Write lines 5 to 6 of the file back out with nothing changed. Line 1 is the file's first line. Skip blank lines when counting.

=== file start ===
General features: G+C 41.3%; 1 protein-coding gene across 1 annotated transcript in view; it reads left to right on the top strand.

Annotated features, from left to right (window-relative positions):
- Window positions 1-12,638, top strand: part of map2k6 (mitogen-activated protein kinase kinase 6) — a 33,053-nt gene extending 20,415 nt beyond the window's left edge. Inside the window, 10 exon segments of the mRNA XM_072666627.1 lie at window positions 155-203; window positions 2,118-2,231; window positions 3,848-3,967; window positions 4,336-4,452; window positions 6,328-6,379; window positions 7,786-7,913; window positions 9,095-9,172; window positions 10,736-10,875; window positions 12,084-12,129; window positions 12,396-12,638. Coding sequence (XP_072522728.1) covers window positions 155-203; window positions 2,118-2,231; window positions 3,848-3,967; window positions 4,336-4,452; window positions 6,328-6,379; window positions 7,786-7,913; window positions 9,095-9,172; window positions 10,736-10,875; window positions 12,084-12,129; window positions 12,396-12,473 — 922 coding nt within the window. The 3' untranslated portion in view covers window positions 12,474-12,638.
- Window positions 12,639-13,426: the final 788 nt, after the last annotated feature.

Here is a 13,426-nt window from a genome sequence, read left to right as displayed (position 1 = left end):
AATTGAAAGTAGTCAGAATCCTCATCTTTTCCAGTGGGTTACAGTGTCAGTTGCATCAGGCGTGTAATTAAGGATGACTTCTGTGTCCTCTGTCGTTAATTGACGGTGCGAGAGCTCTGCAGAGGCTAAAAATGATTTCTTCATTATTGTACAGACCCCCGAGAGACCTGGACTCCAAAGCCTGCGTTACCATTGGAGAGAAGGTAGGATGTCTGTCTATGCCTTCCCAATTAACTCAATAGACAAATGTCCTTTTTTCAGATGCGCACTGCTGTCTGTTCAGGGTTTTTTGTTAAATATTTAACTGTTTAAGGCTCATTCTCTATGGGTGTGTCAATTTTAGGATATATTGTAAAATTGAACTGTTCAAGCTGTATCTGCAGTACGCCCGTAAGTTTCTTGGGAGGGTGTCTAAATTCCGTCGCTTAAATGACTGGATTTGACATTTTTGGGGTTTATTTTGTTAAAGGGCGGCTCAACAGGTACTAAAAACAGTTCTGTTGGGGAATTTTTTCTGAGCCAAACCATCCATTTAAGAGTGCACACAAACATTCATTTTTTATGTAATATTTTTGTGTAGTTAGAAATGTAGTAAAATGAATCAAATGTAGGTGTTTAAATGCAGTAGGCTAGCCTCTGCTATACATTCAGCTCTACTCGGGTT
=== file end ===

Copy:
Here is a 13,426-nt window from a genome sequence, read left to right as displayed (position 1 = left end):
AATTGAAAGTAGTCAGAATCCTCATCTTTTCCAGTGGGTTACAGTGTCAGTTGCATCAGGCGTGTAATTAAGGATGACTTCTGTGTCCTCTGTCGTTAATTGACGGTGCGAGAGCTCTGCAGAGGCTAAAAATGATTTCTTCATTATTGTACAGACCCCCGAGAGACCTGGACTCCAAAGCCTGCGTTACCATTGGAGAGAAGGTAGGATGTCTGTCTATGCCTTCCCAATTAACTCAATAGACAAATGTCCTTTTTTCAGATGCGCACTGCTGTCTGTTCAGGGTTTTTTGTTAAATATTTAACTGTTTAAGGCTCATTCTCTATGGGTGTGTCAATTTTAGGATATATTGTAAAATTGAACTGTTCAAGCTGTATCTGCAGTACGCCCGTAAGTTTCTTGGGAGGGTGTCTAAATTCCGTCGCTTAAATGACTGGATTTGACATTTTTGGGGTTTATTTTGTTAAAGGGCGGCTCAACAGGTACTAAAAACAGTTCTGTTGGGGAATTTTTTCTGAGCCAAACCATCCATTTAAGAGTGCACACAAACATTCATTTTTTATGTAATATTTTTGTGTAGTTAGAAATGTAGTAAAATGAATCAAATGTAGGTGTTTAAATGCAGTAGGCTAGCCTCTGCTATACATTCAGCTCTACTCGGGTT